In addition to this being a story of self-discovery as an African-American man, Chiron is also confronted with internal feelings that there’s something different about him. A certain something that doesn’t make him like all of the other Black boys. As the first act creeps on it becomes apparent that what he means is homosexuality. This is the part of the story where Kevin becomes essential. He provides a companion to Chiron at some parts, and an object of desire at others. Key to the title of the play this movie was based on as well as the film itself is the recurrence of night and the ocean, one a haunting setting where Chiron can truly try and be himself, often confronted with the harsh realities of his home life or the unflinching mirror of his dreams. The other is the ocean, in which he is able to choose the way that he moves. In scenes at night by the ocean Chiron is faced with the two against one another, and this provides an excellent segue into discussing the films technical elements.

For such a small film, one would not expect such technical perfection. The cinematography by James Laxton is most deserving of this level of praise. There is not a shot out of place in this whole film and he masterfully transitions between scenes that represent the harsh, immovable reality of Chiron’s daytime existence with the dreamlike, at times literally so, atmosphere of the night. Also deserving are both Nat Sanders and Joi McMillon, the film’s editors, as well as Nicholas Britell, whose score for the film is gorgeous, elegiac, and speaks perfectly to the inner sense of conflict and turmoil within Chiron. Every one of them is deserving of praise both in writing and hopefully in awards. This is also a testament to Barry Jenkins’ direction, and it is him and McCraney whose story shines best in the moonlight here.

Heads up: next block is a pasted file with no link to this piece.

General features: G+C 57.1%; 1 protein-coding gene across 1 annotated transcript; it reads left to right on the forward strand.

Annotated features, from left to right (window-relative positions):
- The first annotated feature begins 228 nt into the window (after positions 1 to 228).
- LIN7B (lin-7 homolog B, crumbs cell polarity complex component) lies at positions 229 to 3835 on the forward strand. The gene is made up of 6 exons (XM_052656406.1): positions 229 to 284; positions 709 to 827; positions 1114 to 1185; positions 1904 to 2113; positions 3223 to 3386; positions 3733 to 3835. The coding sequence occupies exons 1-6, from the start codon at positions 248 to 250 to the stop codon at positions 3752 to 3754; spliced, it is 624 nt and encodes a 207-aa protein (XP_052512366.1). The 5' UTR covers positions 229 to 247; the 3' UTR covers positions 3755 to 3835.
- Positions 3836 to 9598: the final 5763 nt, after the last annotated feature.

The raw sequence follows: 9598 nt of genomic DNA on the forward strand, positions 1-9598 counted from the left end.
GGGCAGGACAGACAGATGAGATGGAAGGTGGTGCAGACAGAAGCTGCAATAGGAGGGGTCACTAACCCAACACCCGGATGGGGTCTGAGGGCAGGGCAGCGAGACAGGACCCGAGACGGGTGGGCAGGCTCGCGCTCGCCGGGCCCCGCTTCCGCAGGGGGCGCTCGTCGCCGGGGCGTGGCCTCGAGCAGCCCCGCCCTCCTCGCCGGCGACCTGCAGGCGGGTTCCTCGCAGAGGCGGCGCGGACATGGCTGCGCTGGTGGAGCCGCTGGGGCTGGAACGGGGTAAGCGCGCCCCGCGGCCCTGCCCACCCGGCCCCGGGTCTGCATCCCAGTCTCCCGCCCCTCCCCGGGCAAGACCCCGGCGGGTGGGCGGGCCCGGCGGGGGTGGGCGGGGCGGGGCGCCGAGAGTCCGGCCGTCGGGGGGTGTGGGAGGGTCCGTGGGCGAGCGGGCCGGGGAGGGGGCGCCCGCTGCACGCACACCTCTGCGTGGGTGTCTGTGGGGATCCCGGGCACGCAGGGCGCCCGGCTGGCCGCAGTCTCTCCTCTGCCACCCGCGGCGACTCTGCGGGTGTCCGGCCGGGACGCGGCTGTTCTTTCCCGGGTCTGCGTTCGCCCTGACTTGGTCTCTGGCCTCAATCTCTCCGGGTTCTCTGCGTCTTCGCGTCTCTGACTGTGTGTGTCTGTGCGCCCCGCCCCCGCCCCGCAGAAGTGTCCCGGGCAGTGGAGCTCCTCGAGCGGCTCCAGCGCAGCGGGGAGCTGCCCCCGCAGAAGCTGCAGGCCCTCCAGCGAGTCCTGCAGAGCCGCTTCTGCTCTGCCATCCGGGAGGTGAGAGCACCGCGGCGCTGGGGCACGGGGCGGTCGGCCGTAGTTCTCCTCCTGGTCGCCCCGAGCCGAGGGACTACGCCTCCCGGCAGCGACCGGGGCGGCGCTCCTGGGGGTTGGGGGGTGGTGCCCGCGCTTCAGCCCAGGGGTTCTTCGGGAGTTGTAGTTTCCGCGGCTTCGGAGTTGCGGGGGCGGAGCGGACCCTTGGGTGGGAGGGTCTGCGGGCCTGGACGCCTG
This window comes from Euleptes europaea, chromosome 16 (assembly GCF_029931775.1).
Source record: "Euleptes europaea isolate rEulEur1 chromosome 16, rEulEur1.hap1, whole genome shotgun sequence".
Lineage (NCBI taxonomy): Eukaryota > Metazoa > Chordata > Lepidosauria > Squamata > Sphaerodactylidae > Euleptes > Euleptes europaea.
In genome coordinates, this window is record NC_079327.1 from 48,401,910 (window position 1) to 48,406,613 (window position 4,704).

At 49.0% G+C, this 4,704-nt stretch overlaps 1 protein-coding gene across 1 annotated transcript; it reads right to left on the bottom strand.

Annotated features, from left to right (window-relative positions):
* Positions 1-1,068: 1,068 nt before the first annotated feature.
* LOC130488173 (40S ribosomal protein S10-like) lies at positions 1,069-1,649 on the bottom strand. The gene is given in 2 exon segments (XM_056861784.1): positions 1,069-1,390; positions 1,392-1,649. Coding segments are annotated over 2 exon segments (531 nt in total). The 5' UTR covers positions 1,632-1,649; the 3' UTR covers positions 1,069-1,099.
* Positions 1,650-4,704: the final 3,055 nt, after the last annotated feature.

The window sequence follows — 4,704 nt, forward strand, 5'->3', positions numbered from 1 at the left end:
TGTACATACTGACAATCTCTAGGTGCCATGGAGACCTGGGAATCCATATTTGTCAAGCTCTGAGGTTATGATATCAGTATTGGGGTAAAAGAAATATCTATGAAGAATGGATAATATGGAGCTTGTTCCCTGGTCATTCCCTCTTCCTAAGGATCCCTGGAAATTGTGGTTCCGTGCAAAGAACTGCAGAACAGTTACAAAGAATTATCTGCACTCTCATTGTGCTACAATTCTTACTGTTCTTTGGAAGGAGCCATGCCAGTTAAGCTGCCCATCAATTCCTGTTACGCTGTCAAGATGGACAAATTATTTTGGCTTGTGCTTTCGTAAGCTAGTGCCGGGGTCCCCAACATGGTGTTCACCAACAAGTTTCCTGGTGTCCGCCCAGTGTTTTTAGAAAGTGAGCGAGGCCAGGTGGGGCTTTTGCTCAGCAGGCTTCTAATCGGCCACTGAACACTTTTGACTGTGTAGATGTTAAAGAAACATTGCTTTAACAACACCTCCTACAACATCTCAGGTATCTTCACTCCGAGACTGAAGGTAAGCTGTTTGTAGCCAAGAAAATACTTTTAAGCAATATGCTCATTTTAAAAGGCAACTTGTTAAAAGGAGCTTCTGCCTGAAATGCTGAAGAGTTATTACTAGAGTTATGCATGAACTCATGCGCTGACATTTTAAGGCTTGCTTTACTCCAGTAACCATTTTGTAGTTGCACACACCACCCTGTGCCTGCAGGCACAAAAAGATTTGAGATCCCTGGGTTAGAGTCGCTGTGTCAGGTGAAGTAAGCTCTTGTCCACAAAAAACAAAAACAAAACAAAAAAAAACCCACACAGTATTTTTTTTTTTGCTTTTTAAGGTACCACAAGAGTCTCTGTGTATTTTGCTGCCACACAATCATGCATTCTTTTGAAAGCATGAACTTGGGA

I am especially glad that this film is released now, and the reason I believe that it is finding its audience, is because it’s a wholly different story from most anything else we see on the screen. While there are plenty of films about how difficult it is to be a White man, there are plenty of those, there has also been a sense of yearning for a more diverse voice in cinema, and Barry Jenkins is that voice to a “t.” Roger Ebert once said that “movies are like a machine that generates empathy,” and Moonlight is exactly what he meant. It is the chance to see life from a perspective many of us, including myself, may never get to see. What the film offers is a chance to attach to a deeply personal story, but also one that transcends its characters in a way thanks to a larger societal context that it speaks to. At the same time it manages to be a nearly flawless movie in technical construction, crafted with care and skill. This is truly a most deserving film and you should see it.

Rating: A+

7 thoughts on “Moonlight

    1. I hadn’t actually considered that. In Greek mythology Chiron is a centaur whose known for being wiser and more intelligent than his wild-natured brethren. So it could be that that’s what his mother wanted for him. It could also be representative of how in the film Chiron always comes off as more sensitive or vulnerable than those around him.